Name: Amaël Borzée
Website / Twitter Handle / Instagram:
Where do you work? Ewha Womans University, Seoul, Republic of Korea
Position: Post-doctoral researcher
How did you get there?
Here, currently means Seoul, South Korea, although it has been a long trip. I started being interested in herps as a kid living in Madagascar and followed my family back to France for high school, where I also started my undergrad. From there I moved to Wales, UK, through an Erasmus exchange, and as I did not want to go back to France I joined a Master degree program in Switzerland - where I started working on treefrogs, almost 10 years ago! After some time being uncertain about what to do next, and a bit of work in the rainforest of Ecuador and some work in London, I worked for the IUCN World Conservation Congress in Korea, from where I found a job as research assistant in Ewha W. University in Seoul. I worked there for a year before starting my PhD in a different university. After graduating, I was hired as post-doc in the same lab in Ewha W. University and it is a pleasure to be back. While I have been working on the behaviour and conservation of the Suweon Treefrog for quite a few years, I am now working on the ecophylogeography and conservation of North East Asian Amphibians.
Was there any particular hardship that you had to overcome to work in your position?
Changing systems always come with a long list of interesting points to overcome, and while I was studying the main problem was to convert my grades, because France, the UK, Switzerland and South Korea definitively don’t use the same system! Getting degrees officially translated was also a bit of troubles, but that is most of it for the difficulties linked to the movements between universities. One of the main hardship to overcome was to adapt to different places and working styles. There are some lab-to-lab differences of course, but these are minor. The cultural differences between countries were the most challenging points. But I managed to take advantage of it, and I don’t think I would have been able to work as much in Europe as I do in Korea without hearing some questions, while it is almost unlikely praise in Korea.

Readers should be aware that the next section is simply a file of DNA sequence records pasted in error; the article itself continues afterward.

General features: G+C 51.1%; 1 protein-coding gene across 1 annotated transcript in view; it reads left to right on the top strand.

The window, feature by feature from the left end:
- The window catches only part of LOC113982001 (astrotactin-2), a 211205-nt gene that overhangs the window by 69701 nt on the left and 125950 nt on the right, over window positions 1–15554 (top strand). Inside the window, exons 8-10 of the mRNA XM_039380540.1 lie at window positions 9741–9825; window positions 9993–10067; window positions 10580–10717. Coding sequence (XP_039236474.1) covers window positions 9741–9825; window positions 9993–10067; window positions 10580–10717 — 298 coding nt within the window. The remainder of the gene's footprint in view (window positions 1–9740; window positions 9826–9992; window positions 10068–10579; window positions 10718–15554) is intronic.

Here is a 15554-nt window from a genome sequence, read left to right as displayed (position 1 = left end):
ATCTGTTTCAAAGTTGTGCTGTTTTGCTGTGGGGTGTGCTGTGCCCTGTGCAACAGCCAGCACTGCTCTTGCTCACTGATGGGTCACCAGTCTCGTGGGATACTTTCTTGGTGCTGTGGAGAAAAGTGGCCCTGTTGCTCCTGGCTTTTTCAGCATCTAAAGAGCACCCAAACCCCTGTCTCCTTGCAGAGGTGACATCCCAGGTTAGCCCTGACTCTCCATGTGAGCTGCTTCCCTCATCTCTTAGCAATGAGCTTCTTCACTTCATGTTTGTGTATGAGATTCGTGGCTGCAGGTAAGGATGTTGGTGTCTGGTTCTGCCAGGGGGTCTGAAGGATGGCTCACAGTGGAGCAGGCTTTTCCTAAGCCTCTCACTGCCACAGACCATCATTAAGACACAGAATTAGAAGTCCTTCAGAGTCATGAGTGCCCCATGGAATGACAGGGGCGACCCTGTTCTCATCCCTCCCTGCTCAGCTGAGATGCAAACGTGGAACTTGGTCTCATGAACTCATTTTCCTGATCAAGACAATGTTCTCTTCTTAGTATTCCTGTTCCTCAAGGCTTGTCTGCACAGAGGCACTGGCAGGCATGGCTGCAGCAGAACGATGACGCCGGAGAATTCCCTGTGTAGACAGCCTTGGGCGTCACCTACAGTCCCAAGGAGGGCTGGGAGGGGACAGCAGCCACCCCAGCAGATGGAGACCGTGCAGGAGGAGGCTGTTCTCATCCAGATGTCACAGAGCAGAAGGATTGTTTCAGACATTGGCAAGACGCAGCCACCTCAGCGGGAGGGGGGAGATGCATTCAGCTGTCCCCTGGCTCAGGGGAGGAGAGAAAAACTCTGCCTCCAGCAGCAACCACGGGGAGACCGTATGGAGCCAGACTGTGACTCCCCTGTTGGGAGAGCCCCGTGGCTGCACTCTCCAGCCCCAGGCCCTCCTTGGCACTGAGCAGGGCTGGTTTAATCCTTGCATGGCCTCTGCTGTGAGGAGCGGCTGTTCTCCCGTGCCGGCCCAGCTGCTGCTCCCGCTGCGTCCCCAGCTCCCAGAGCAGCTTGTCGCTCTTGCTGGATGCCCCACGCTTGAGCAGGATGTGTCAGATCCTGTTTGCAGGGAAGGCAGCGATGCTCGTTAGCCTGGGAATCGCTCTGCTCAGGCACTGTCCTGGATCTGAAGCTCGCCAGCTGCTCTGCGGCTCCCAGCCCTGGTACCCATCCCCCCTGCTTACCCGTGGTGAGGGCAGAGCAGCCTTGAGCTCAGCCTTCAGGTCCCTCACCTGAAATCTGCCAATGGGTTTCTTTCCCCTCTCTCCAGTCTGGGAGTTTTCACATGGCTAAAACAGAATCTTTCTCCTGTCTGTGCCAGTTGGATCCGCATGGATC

What advice do you give to someone interested in your profession? What advice might you have for someone from an underrepresented group who is interested in entering your field?
Something helpful is to do what you like, wake up in the morning being happy to go work, and enjoy all of it. In this field it also means enjoying being out in the field in warm spring evening when you friends are out enjoying other part of life, or under pouring cold rain when most people are warm indoor. If you like your research, then you will work harder and longer than others, and that may be a requirement to get one of the few jobs available in the field. Another important point is to be open to opportunities, where ever they are, and even if it means changing country.
What’s your favorite herp?
I’m a big fan of Hylid treefrogs in general, and even if they tend to look like each other, I’ve a weakness for the Suweon Treefrog (Dryophytes suweonensis).
Why are you an HL member?
I believe in being part of something larger than myself, that has an influence on the world around, in this case on the conservation of amphibians.
Is there anything else you would like to add?
Follow your hobbies, but keep protocols in mind, that will bring you to good research ideas.
Is there a good caption for your attached photograph?
HDF tracking of Korean treefrogs in Paju, Republic in Korea.